CHI '95 ProceedingsTopIndexes
Organization OverviewsTOC

What You See, Some of What's in the Future, And How We Go About Doing It

HI at

Don Norman, Jim Miller, Austin Henderson


Apple Computer, Inc.
1 Infinite Loop
Cupertino, CA 95014 USA
E-mail:
dnorman@apple.com


Apple Computer, Inc.
1 Infinite Loop
Cupertino, CA 95014 USA
E-mail: jmiller@apple.com


Austin Henderson
Apple Computer, Inc.
1 Infinite Loop
Cupertino, CA 95014 USA
E-mail: henderson@apple.com

© ACM

Abstract

In this organizational overview we cover some of the critical aspects of human interface research and application at Apple or, as we prefer to call it, the "User Experience." We cover what we do, where we are going (as much as we are permitted to say in public), and how we are organized. Some of our innovations in the product process and in the transfer of research from the laboratories to product should be of special interest to the HCI community.

Keywords:

Organizational overview, organizational structure, technology transfer

The Presentation

Apple Computer is known for its innovation in the field of human interface. This is a result of considerable research effort and attention to detail in the execution of products. In addition, Apple's HI groups play a prominent role in product development. In this organizational overview, we cover some of the critical aspects of human interface research and application at Apple or, as we prefer to call it, the "User Experience." Much of the success and failures of HI at Apple - as elsewhere - depend upon organizational factors, so we discuss the structure of HI at Apple and its role in the product process. Some of our innovations in the product process and in the transfer of research from the laboratories to product should be of special interest to the HCI community.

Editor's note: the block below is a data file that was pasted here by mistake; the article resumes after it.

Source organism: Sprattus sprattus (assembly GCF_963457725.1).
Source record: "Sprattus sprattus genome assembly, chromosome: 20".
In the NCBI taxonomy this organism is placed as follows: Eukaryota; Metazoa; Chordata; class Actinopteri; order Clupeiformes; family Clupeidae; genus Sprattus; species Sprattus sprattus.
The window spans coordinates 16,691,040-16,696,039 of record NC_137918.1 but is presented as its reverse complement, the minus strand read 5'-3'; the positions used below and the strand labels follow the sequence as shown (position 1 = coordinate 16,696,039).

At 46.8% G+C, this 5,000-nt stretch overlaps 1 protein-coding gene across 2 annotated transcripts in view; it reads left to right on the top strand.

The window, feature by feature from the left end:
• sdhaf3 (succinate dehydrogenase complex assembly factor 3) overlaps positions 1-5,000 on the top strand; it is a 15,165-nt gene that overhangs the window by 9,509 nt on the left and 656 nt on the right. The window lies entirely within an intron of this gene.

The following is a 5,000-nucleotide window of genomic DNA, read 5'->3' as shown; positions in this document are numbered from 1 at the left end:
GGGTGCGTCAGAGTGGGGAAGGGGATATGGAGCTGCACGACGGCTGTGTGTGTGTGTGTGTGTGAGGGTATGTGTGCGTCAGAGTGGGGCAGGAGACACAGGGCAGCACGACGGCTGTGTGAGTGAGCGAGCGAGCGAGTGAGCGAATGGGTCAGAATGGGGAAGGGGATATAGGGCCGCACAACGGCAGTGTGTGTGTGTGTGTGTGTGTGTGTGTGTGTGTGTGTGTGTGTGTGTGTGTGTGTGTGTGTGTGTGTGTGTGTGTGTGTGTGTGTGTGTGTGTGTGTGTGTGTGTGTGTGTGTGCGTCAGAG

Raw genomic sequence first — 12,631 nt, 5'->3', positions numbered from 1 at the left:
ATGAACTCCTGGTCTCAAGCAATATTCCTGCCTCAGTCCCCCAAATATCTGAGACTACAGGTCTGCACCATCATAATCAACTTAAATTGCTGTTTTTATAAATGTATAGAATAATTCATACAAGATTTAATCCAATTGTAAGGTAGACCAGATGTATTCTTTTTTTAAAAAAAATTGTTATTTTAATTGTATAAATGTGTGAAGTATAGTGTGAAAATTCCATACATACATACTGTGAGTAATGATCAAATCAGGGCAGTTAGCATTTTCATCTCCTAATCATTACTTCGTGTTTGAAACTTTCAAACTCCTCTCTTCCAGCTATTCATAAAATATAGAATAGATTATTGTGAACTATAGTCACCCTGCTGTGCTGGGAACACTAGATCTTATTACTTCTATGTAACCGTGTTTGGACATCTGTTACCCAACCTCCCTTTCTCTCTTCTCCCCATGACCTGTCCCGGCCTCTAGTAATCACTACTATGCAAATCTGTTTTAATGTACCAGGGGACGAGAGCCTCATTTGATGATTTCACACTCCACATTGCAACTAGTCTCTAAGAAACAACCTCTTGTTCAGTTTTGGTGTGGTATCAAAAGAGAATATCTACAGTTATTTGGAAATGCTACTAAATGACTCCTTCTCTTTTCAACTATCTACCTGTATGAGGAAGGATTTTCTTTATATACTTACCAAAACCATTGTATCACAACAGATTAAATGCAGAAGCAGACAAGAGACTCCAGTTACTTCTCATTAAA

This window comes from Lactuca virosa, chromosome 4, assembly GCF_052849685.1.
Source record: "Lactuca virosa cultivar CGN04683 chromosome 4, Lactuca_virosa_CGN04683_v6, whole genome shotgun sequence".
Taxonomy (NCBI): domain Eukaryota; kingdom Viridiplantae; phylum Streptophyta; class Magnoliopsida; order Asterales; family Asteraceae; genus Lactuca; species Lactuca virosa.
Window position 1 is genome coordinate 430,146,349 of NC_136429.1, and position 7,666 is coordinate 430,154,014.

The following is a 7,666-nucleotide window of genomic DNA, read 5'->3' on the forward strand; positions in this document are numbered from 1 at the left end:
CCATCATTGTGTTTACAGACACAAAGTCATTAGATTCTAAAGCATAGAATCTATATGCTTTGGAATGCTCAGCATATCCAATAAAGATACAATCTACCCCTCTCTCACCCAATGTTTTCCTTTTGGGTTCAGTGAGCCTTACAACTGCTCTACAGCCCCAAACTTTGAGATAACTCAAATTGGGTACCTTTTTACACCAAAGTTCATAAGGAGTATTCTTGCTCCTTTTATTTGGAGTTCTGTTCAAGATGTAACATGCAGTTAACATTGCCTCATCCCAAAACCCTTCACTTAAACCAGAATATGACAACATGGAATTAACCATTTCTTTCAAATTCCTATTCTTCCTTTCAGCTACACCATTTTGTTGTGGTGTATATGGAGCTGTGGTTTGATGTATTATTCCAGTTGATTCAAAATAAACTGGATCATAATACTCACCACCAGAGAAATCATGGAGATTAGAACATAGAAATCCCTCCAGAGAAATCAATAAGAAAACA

The role of HI within the product process is certainly not perfect within Apple, and the quality varies within divisions and from product to product. But the company is sensitive to and supportive of the needs of human interface work, and continual changes are being made in the product process. The structure will probably never be perfect, but it will be instructive to review Apple's process and some of its major successes and failures.

We show examples of the role of HI in research and product, including QuickTime VR and the Star Trek: The Next Generation Interactive Technical Manual, and Kid Sim, a visual programming language for young children. Two products that had considerable user experience emphasis from the very product conception - OpenDoc and Apple Guide - will be discussed and demonstrated, with an emphasis on the impact that HI had on the product cycle. If possible, we will discuss some of the new innovations soon to come from Apple.

We demonstrate the complexity of the product design process by discussing illustrative examples, including a rather trivial, but incredibly complex issue: determining the location and function of the on-off switch for Apple's computers. We describe the role of the "User Experience Architect's Office", which works across the divisions, helping to harmonize the human interface and industrial design process across the divisions of Apple and ATG. This office has introduced a new procedure for products, which starts with the creation of a "User Experience Requirements Document" (UERD). We discuss the UERD's impact on the product cycle and, most importantly, the positive attitude it has created within the engineering and marketing community toward human interface.

Apple's Organizational Structure

Apple is made up of four different product divisions, Claris, and the Advanced Technology Group (ATG), which is the research arm. The largest human interface group working in the product groups is within AppleSoft , the software arm of Apple. This group, the Human Interface Design Center, also provides HI support for Apple PC, the home of the hardware side of Apple - the desktop Macs, entry-level Macs, portables, and imaging (printers, displays, and cameras). Apple's industrial design group is organizationally located within Apple PC, and it works closely with the HI groups throughout the company. In addition, there are HI groups in Apple Business Systems, Personal Interactive Electronics, and Claris.

Considerable research on HCI-related topics takes place within ATG, some of which will be discussed in the presentation. And, finally, there is considerable cross-fertilization between ATG and the product side of the company: the best technology transfer takes place when ideas are jointly developed and by transferring people, not just ideas.